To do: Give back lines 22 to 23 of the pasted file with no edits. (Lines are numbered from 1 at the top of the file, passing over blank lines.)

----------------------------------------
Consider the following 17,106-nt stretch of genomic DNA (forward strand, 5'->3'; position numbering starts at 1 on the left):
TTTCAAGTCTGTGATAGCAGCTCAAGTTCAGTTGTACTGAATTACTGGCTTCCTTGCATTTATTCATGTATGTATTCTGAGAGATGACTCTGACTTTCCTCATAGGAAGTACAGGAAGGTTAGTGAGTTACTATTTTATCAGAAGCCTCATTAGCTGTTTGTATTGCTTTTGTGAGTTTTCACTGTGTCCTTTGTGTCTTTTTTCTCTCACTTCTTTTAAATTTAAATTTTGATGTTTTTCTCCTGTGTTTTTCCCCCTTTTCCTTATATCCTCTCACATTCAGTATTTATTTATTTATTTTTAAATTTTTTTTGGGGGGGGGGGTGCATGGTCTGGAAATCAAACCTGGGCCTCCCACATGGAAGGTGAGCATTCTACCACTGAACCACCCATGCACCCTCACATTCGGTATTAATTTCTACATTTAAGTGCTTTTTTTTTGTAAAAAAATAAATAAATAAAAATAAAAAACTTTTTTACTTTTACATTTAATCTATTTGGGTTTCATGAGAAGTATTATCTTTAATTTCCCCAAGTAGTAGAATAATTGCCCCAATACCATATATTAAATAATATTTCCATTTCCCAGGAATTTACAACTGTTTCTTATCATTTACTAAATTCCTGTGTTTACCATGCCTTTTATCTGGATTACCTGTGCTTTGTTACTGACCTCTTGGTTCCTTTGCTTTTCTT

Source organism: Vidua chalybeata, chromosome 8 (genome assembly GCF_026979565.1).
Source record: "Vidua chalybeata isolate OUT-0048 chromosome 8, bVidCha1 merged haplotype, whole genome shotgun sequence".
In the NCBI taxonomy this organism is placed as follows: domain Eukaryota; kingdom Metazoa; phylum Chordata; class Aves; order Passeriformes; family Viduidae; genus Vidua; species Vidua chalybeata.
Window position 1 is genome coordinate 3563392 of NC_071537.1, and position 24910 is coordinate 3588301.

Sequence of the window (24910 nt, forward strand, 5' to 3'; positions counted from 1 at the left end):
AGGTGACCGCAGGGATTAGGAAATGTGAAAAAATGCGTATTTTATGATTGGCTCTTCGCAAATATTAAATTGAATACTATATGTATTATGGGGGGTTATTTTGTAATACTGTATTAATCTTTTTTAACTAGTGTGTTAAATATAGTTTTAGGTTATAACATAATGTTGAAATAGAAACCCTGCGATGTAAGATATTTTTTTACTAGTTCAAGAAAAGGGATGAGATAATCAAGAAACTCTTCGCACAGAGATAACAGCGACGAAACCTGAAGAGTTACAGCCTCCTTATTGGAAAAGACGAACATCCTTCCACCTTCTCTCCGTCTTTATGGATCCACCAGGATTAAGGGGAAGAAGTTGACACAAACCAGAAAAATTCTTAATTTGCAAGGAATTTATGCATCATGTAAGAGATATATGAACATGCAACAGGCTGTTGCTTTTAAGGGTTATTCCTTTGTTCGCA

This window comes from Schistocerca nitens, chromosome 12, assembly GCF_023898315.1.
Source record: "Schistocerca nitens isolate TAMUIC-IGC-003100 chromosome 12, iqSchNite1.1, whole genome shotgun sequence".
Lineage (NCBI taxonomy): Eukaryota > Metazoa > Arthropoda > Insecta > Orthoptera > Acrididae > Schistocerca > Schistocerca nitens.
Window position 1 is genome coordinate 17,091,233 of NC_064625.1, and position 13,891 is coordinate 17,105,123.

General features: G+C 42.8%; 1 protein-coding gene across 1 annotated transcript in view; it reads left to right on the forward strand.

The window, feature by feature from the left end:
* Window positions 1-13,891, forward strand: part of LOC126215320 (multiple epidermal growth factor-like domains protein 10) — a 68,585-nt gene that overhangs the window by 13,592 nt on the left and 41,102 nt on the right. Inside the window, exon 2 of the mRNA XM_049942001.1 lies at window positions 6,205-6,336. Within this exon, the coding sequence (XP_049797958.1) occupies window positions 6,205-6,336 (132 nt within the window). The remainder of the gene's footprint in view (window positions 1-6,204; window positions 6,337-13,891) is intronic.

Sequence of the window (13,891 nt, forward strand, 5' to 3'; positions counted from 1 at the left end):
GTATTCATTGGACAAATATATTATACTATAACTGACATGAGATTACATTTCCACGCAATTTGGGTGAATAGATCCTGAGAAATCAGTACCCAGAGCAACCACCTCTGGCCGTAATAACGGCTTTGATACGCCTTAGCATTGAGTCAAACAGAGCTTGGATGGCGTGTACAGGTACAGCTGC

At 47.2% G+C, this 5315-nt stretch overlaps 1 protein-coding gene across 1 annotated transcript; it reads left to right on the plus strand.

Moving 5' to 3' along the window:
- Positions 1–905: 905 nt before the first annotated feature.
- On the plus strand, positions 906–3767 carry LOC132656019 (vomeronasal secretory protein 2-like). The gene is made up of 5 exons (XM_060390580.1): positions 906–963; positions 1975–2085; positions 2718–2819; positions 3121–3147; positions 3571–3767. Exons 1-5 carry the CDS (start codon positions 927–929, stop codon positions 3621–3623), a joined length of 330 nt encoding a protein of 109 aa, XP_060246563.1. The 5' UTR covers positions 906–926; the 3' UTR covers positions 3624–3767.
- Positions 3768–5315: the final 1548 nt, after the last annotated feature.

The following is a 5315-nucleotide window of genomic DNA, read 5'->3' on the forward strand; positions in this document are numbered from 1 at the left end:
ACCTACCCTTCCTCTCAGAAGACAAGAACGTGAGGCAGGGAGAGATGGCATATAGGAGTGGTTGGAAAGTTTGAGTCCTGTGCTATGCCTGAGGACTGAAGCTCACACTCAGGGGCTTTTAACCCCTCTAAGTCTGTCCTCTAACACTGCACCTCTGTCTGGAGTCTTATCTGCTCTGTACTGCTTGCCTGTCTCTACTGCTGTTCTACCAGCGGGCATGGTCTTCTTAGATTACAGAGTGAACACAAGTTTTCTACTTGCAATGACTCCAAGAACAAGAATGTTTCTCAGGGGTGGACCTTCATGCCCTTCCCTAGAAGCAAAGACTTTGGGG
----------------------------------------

- Positions 3768–5315: the final 1548 nt, after the last annotated feature.

The following is a 5315-nucleotide window of genomic DNA, read 5'->3' on the forward strand; positions in this document are numbered from 1 at the left end: